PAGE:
Help with skew correction

I'm having trouble figuring out the math on measuring the diagonals on a square. The stl linked in the documentation isn't very good.
Here is how I've been approaching the problem.
My steps/mm are on point and measure up just fine in the x and y direction, but the diagonals do not match up. Also wouldn't mesh bed leveling correct for any xz and yz deviation and would not be needed with mesh bed leveling?

What is the length of the side of the square in the first image? If we call that <side> then the M556 command you need is either:
M556 S<side> X0.97
or
M556 S<side> X0.97
I'm sorry, it's years since I used axis skew compensation so I can't remember which.
You are right that mesh bed compensation could compensate for XZ and YZ skew instead of using M556. Better still, level the bed so that it is perpendicular to the XY movement plane.

@dc42 thank you for the response. I understand the gcode command I think. It's measuring rise over run per mm. You type in the length and offset value and it reduces it to a 1mm value. My question is more of a geometry problem. Say solidworks says side a and b are 100mm and side c should be 141.421mm, but I'm measuring 143mm because side a and b are not perpendicular. I'm using solidworks to draw directly on the object because is been 20yrs since geometry and trig and I can't quite be confidant/remember my math.
If some one knows a simple formula to get the offset from just measuring the diagonal of a triangle given two sides of equal length, that would work.
What I'm attempting to do is anchor the bottom leg of the triangle horizontal and letting the top leg of the swing freely. Then define the "hypotenuse" which in this case makes the triangle a little obtuse. Then measure from the, from my example above, 100mm correct leg horizontally to the "measured side b".
Is this method sound? I can't be sure I'm correct in my approach. I believe you should be able to measure skew just by measuring just the hypotenuse of a triangle knowing what legs a and b are.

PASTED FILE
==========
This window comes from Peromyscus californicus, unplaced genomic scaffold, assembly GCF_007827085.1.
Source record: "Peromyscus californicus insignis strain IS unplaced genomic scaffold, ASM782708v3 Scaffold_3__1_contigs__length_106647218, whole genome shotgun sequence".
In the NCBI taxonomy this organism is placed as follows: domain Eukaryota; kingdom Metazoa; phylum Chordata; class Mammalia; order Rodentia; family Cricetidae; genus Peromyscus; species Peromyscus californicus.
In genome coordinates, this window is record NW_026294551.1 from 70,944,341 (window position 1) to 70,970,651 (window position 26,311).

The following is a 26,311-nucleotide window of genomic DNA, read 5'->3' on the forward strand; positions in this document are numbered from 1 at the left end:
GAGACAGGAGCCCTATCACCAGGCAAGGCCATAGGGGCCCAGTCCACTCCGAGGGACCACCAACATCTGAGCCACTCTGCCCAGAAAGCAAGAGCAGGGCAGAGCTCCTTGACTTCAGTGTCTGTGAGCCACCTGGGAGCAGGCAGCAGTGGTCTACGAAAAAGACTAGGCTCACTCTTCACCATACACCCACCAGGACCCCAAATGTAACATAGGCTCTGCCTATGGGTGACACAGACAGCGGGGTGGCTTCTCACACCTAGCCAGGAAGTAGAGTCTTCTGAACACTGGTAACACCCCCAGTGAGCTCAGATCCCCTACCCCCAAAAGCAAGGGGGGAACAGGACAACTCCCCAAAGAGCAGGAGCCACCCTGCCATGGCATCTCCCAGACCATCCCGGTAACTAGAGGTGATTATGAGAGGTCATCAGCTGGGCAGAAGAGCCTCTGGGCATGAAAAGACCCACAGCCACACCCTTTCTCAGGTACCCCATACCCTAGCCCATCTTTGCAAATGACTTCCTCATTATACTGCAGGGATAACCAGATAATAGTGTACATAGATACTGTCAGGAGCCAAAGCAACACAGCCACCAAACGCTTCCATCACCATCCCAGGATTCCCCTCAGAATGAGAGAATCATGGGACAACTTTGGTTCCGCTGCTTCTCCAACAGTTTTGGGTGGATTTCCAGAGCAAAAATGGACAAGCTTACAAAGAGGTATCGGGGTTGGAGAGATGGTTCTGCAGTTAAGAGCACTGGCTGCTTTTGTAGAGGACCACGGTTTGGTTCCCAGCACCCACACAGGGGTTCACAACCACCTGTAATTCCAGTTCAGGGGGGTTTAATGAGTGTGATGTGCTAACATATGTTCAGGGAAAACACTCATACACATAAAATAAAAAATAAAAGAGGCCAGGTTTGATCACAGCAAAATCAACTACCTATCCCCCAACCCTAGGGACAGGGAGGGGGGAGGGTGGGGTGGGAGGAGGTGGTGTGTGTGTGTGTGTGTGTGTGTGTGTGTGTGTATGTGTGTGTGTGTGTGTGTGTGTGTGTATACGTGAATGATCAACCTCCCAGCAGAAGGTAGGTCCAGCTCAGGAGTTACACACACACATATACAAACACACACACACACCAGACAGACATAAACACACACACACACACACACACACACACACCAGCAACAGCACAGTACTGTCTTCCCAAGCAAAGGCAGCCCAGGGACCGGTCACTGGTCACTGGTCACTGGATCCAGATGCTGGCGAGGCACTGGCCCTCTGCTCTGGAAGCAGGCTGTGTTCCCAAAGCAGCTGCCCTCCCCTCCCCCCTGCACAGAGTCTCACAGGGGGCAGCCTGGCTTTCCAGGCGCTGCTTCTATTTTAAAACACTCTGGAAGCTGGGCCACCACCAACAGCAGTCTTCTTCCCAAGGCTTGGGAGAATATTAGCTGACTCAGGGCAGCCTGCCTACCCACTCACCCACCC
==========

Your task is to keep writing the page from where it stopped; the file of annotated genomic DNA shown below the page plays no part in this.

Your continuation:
I would think there would be a formula like
Offset=sin(a*b)tan(c)It seems like this would be a common text book trig problem and maybe someone in the community would look at this and easily know the answer to. I've been trying to google the problem, but don't know the exact phrases to search leading me nowhere.

I think it's better to fix the mechanical error than to compensate for it. You may have other ideas.
If you're trying to fix the physical skew, there is a spreadsheet that will calculate the error based on diagonal measurements and the necessary corrections. See: https://www.youmagine.com/designs/alignmentandcalibrationcube

@mrehorstdmd Thanks! Glancing over the sheet it looks right. As for correcting the mechanical error the only precision tool I have is my pair of calipers. None of the squares at the local hardware store agree with one another so I can't know which one to trust. I don't want or have an entire machine shop at my disposal, just an ender 3 to slowly build upon as I learn the hobby. I've gotten it as close as I can by using best assembly practices from multiple youtube and reddit posts. I'm ok with letting software correcting the last little bit to get the utmost out of this cheap frame. I'm happy this feature exists and feel like it exists for newbs like me

@xxsteven69xx You can test a square for squareness by drawing a line with it, then flipping it over and seeing if the line you drew lies along the edge of the square. See https://www.youtube.com/watch?v=enEYzTXg2Jg about 2 minutes in...

@mrehorstdmd Very useful! You've shown me 2 things today. You sir are a gentleman and a scholar. Thanks.